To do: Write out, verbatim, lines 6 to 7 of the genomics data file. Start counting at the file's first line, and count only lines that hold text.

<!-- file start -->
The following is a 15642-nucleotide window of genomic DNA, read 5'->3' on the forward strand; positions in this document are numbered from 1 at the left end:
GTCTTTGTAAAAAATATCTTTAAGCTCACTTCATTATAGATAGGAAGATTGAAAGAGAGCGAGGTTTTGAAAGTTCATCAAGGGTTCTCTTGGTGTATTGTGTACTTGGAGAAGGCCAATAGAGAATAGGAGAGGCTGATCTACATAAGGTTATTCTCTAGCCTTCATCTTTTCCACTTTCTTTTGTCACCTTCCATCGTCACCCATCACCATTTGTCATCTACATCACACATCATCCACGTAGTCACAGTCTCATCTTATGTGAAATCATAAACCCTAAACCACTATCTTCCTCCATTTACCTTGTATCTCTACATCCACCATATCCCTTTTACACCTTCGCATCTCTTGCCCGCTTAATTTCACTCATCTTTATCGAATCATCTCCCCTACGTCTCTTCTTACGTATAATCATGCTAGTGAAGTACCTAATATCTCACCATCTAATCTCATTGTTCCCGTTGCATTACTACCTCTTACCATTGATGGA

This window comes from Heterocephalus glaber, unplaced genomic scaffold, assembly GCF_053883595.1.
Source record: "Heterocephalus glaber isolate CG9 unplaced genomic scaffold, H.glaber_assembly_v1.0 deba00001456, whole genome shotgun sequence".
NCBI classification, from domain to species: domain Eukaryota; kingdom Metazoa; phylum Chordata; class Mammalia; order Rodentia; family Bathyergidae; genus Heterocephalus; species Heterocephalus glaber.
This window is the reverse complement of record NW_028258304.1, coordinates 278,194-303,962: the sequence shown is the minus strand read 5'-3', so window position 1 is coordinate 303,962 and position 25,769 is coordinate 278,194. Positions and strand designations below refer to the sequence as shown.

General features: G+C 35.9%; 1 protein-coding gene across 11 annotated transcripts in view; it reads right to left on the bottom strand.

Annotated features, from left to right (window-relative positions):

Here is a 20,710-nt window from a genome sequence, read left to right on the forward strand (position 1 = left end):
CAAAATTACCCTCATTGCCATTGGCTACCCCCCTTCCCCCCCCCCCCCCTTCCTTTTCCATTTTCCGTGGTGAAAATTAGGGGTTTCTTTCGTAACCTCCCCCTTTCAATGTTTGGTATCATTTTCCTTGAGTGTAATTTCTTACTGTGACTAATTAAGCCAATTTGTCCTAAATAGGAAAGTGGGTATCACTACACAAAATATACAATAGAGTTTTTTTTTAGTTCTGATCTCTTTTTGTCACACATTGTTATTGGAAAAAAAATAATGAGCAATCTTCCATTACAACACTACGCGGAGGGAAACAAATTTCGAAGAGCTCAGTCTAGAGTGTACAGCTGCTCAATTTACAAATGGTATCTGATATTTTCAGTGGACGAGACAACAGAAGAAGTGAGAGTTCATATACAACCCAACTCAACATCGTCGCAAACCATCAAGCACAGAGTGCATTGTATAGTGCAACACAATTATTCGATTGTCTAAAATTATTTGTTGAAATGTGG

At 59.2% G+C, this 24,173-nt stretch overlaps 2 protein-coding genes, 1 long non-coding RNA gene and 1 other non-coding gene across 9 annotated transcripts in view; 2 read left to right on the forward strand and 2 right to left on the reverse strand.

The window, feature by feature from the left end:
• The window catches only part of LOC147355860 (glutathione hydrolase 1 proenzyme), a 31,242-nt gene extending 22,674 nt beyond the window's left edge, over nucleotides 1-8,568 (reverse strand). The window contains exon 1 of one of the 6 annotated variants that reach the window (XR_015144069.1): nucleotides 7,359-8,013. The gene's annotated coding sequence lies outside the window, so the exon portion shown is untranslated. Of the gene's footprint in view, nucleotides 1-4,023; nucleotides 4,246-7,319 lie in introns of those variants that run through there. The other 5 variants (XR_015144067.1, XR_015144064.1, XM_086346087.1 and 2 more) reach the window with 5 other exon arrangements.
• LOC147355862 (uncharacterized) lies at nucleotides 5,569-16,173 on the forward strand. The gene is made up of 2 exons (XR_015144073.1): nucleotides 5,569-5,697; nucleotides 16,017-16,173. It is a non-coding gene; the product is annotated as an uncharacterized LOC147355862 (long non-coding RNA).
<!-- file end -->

This window is the reverse complement of record NW_028258304.1, coordinates 278,194-303,962: the sequence shown is the minus strand read 5'-3', so window position 1 is coordinate 303,962 and position 25,769 is coordinate 278,194. Positions and strand designations below refer to the sequence as shown.

General features: G+C 35.9%; 1 protein-coding gene across 11 annotated transcripts in view; it reads right to left on the bottom strand.